FORTALEZA, Brazil - Brazil coach Luiz Felipe Scolari declared himself "satisfied" with his team's 0-0 draw against Mexico in Fortaleza on Tuesday, and the hosts remain on course to reach the World Cup knockout phase.
However, 'Felipao' admitted that improvements still need to be made, as was evident in their opening game, when they came from behind to beat Croatia 3-1 in Sao Paulo.
Here, AFP Sport looks at five areas where the Selecao could fall down in their bid to win the World Cup.
Coping with the pressure
"The demands are always much greater here in Brazil, but we are prepared," said Dani Alves after the Mexico game. Nevertheless, the Selecao have shown signs of fragility under pressure in their two matches so far.
Seeing Neymar break down in tears at the end of the rousing version of the national anthem at the Castelao brought home the enormity of what this Brazil side are trying to achieve and the amount of pressure they are having to carry on their shoulders.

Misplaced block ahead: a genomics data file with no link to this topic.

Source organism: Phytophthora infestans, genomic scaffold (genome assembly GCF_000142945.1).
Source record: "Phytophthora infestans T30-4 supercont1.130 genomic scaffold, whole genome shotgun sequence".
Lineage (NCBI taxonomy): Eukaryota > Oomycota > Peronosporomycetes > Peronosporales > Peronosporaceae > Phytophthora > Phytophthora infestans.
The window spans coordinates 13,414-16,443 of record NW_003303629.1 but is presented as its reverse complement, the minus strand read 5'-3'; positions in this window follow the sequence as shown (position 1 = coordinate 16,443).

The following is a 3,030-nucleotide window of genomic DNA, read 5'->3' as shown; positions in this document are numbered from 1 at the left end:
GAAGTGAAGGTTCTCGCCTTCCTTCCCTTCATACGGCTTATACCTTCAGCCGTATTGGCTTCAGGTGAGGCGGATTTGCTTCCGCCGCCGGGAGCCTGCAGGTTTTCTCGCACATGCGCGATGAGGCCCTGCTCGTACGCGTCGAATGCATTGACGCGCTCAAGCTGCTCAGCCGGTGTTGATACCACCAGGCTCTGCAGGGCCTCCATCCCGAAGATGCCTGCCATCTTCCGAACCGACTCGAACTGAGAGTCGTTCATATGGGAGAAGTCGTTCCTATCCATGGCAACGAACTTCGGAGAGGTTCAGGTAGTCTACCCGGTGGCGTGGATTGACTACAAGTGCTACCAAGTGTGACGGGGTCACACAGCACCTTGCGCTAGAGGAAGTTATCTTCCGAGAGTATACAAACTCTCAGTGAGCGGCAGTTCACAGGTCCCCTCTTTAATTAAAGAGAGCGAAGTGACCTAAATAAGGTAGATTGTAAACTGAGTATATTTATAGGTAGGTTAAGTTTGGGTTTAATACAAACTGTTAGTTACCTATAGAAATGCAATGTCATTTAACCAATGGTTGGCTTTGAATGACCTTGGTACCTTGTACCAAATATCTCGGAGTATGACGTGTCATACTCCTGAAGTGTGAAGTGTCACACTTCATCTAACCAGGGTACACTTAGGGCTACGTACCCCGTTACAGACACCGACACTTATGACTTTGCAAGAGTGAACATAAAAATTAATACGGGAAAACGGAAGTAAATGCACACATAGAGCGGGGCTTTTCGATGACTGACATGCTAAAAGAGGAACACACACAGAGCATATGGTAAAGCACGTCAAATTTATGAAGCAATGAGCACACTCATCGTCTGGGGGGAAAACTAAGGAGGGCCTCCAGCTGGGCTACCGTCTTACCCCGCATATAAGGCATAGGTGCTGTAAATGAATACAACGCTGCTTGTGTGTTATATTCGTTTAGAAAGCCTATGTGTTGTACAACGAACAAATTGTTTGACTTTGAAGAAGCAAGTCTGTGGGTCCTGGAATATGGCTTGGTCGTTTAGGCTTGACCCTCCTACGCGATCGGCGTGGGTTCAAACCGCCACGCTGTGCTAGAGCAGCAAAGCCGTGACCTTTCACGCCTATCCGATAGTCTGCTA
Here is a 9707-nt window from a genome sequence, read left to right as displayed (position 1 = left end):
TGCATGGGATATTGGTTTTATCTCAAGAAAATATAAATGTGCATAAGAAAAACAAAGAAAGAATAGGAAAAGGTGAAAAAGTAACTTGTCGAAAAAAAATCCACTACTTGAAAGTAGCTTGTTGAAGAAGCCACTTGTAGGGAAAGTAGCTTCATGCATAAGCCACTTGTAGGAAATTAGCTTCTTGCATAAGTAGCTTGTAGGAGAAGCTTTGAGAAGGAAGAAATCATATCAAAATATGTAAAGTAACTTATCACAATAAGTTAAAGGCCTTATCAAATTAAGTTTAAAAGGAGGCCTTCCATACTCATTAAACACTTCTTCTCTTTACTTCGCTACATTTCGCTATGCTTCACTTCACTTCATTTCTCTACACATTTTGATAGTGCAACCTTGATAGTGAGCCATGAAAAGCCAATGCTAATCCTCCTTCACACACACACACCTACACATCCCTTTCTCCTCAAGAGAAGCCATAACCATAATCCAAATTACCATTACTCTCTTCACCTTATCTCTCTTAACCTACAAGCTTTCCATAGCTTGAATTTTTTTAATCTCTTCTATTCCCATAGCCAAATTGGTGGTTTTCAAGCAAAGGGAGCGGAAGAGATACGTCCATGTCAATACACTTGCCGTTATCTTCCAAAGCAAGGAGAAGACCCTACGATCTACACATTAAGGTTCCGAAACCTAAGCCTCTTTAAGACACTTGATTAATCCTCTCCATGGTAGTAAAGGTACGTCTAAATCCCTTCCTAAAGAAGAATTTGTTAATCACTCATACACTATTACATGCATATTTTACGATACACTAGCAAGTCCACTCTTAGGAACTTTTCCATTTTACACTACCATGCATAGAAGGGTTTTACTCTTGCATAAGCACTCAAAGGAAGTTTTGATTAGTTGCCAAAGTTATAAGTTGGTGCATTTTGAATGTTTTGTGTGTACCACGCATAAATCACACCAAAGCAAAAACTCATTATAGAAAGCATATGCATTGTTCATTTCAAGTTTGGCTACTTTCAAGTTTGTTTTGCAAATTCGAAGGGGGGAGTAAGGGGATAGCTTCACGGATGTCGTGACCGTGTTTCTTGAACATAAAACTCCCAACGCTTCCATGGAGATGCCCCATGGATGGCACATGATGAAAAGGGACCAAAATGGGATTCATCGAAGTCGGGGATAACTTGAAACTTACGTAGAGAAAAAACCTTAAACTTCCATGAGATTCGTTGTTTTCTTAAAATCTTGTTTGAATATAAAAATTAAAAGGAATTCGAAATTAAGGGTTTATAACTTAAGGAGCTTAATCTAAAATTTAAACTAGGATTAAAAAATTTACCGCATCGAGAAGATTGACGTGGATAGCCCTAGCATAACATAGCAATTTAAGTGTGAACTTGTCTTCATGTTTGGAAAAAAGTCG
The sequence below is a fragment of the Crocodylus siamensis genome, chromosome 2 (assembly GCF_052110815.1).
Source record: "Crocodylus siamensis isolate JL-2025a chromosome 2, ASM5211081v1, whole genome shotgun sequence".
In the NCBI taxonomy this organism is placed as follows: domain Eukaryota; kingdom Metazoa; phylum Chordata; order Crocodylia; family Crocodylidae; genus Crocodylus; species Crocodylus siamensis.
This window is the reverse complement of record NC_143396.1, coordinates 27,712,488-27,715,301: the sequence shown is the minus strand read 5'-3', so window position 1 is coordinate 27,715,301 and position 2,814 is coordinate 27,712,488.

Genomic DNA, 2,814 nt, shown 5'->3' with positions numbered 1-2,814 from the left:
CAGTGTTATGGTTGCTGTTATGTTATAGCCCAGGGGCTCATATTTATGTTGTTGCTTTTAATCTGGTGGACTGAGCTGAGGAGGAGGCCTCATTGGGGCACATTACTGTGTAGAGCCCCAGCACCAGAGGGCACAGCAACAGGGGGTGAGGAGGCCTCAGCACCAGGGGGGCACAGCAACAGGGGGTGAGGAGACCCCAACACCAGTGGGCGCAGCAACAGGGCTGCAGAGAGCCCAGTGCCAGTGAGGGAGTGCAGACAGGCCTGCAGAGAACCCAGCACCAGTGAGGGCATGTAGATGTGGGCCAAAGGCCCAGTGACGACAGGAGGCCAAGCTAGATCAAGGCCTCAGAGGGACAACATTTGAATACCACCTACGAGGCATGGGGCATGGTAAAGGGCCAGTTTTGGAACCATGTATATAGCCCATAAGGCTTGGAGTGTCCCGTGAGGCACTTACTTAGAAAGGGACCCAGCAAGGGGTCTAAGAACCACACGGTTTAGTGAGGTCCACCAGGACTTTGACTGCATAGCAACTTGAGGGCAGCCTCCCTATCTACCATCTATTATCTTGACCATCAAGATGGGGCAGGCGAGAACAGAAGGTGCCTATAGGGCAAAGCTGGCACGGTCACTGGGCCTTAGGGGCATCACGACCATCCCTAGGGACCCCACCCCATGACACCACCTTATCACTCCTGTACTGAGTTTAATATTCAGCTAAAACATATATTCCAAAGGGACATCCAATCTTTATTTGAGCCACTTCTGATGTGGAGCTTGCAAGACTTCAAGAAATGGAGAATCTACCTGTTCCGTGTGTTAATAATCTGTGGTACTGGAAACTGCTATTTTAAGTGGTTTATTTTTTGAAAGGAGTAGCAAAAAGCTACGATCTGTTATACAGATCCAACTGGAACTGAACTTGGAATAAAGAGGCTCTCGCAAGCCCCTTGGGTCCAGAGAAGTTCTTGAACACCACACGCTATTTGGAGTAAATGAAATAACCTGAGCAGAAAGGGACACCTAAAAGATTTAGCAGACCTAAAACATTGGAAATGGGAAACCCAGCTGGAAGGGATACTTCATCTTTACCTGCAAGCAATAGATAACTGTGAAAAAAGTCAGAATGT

Against Mexico, the nervous energy transmitted by the crowd in the early stages of the game in particular had an impact on both sets of players.
First touches were poor, passes were wayward and challenges came flying in during a frantic opening spell.
Brazil at times lack a calming presence - captain Thiago Silva is usually such a cool customer but he has apparently been unable to sleep at night due to the pressure that is as stifling as the heat in Fortaleza.
Dependence on Neymar
With the possible exception of Oscar, Neymar is the one player in this Brazil side capable of conjuring up a moment of match-winning magic from nowhere.
Fred last week insisted there was nothing wrong with giving the ball to the Barcelona man when the going gets tough. Against Croatia his was a match-winning contribution, and against Mexico he was twice denied by brilliant Guillermo Ochoa saves.
However, seeing Neymar in tears following the national anthem in Fortaleza indicated that he could do with having some of the weight taken off his shoulders.
"Neymar doesn't win or lose on his own. He is part of a group," says Scolari. "Within the group, he can sometimes be the decisive player. But he wins and loses with the rest of the team."